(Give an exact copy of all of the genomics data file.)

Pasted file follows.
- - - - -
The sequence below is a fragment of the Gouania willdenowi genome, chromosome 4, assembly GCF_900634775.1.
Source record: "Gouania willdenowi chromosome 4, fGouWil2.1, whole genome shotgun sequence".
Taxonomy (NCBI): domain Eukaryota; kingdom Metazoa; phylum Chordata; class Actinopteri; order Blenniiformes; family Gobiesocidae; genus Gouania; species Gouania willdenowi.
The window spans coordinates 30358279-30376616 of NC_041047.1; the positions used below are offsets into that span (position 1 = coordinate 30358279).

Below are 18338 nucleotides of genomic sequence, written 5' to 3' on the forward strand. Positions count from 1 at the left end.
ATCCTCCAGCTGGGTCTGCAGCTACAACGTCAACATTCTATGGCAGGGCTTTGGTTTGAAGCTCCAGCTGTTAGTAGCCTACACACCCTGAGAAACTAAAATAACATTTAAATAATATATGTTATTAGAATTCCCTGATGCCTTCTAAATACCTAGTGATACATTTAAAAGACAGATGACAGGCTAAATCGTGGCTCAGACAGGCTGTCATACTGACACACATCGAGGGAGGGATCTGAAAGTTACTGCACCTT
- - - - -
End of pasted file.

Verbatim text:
The sequence below is a fragment of the Gouania willdenowi genome, chromosome 4, assembly GCF_900634775.1.
Source record: "Gouania willdenowi chromosome 4, fGouWil2.1, whole genome shotgun sequence".
Taxonomy (NCBI): domain Eukaryota; kingdom Metazoa; phylum Chordata; class Actinopteri; order Blenniiformes; family Gobiesocidae; genus Gouania; species Gouania willdenowi.
The window spans coordinates 30358279-30376616 of NC_041047.1; the positions used below are offsets into that span (position 1 = coordinate 30358279).

Below are 18338 nucleotides of genomic sequence, written 5' to 3' on the forward strand. Positions count from 1 at the left end.
ATCCTCCAGCTGGGTCTGCAGCTACAACGTCAACATTCTATGGCAGGGCTTTGGTTTGAAGCTCCAGCTGTTAGTAGCCTACACACCCTGAGAAACTAAAATAACATTTAAATAATATATGTTATTAGAATTCCCTGATGCCTTCTAAATACCTAGTGATACATTTAAAAGACAGATGACAGGCTAAATCGTGGCTCAGACAGGCTGTCATACTGACACACATCGAGGGAGGGATCTGAAAGTTACTGCACCTT